But Rivera was just getting warmed up, proclaiming: "In recent weeks we have heard the sexual confessions now of Republicans Dan Burton and Helen Chenoweth. And earlier this program reported on long ago allegations that Republican Majority Leader Dick Armey sexually harassed several female students when he was a college professor back in Texas."
Then he jumped on Speaker Newt Gingrich, quoting from an AP story on how Gingrich told colleagues in a Wednesday meeting that Starr's account of Clinton "depicts him as a 'misogynist'" since Clinton got oral sex without touching or satisfying Lewinsky sexually. Rivera made sure viewers understood that the word misogynist is defined as a hater of women.
Holding up a 1995
copy of Vanity Fair, Rivera then read from an August 10, 1995 AP story on
Gail Sheehy's profile of Gingrich in that magazine. Sheehy had reported
that Gingrich had affairs during his first marriage, including one with
campaign volunteer Anne Manning in 1976-77. Rivera read aloud the AP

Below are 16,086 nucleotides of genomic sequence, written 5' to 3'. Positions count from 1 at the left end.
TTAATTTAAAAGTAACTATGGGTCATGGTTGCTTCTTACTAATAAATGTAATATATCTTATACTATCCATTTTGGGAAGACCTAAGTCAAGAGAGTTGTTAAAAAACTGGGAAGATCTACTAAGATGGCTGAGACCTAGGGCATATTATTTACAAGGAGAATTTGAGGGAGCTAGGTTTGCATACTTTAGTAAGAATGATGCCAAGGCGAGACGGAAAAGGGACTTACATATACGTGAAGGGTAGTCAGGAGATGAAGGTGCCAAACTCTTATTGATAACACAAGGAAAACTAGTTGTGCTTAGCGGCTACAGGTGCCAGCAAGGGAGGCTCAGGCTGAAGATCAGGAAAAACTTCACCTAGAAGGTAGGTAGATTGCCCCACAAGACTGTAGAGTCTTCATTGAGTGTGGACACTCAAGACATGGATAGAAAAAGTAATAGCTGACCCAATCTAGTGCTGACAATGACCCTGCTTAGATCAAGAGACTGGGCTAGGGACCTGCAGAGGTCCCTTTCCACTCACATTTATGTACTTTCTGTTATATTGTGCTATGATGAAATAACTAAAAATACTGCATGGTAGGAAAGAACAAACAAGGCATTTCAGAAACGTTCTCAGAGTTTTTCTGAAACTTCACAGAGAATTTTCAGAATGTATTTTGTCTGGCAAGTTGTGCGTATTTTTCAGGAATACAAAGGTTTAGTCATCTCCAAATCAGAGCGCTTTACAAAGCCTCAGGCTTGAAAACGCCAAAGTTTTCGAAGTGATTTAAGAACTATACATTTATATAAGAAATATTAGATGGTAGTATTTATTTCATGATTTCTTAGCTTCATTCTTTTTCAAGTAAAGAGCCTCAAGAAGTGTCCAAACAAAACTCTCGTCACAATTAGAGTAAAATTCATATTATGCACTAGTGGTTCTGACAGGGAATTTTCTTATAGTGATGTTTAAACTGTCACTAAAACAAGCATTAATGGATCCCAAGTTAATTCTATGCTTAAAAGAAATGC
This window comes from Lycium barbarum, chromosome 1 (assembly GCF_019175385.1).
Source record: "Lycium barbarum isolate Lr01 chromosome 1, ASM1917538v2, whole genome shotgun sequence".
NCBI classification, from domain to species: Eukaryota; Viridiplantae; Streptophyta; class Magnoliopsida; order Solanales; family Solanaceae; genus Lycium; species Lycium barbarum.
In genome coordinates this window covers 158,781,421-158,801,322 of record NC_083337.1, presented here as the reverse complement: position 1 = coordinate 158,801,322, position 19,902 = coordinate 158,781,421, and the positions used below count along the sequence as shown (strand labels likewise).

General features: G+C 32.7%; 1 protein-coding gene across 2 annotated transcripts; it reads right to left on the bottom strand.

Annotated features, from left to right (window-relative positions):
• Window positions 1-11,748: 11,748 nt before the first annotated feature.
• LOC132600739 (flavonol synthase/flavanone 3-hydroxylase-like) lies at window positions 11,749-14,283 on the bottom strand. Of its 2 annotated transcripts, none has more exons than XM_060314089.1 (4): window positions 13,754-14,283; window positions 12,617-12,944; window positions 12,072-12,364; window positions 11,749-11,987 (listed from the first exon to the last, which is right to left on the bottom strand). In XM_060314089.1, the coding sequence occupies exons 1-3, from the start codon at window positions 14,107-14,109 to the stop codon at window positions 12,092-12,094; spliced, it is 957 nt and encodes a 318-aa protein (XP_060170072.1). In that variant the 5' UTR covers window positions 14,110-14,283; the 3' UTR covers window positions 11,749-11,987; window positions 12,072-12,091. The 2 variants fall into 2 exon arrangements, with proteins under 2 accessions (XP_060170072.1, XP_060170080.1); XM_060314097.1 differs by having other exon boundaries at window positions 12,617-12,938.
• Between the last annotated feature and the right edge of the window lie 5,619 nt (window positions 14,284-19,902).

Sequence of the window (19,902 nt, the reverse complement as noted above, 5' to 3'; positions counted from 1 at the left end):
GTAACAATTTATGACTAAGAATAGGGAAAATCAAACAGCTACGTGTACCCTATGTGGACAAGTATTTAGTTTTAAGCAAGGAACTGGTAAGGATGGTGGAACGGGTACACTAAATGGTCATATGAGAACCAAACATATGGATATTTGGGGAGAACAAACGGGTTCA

story, interspersing a few comments and clarifications of his own:
An indignant and
angry Rivera, his voice rising as he went, then declared:
Rivera didn't even finish the show, turning it over to Marcia Clark, so he could go on vacation. Rivera explained that he wants to sail around the world, but his job won't let him so he's just sailing three or four days at a time and will take advantage of Monday's Jewish holiday. Too bad he isn't taking off for a trip around the world.
And finally, from the "Top Ten Ways to Get Disqualified from the Miss America Pageant" as announced on the September 17 Late Show with David Letterman, number 6: "My name is Monica and my talent is....Well, here I'll show you." -- Brent Baker
Support the MRC, an educational foundation dependent upon contributions
which make CyberAlert possible, by providing a tax-deductible
donation. Use the secure donations page set up for CyberAlert
readers and subscribers:
>>>To subscribe to CyberAlert, send a
blank e-mail to:
>>>You can learn what has been posted each day on the MRC's Web site by subscribing to the "MRC Web Site News" distributed every weekday afternoon. To subscribe, send a blank e-mail to: email@example.com. Or, go to: http://www.mrc.org/newsletters.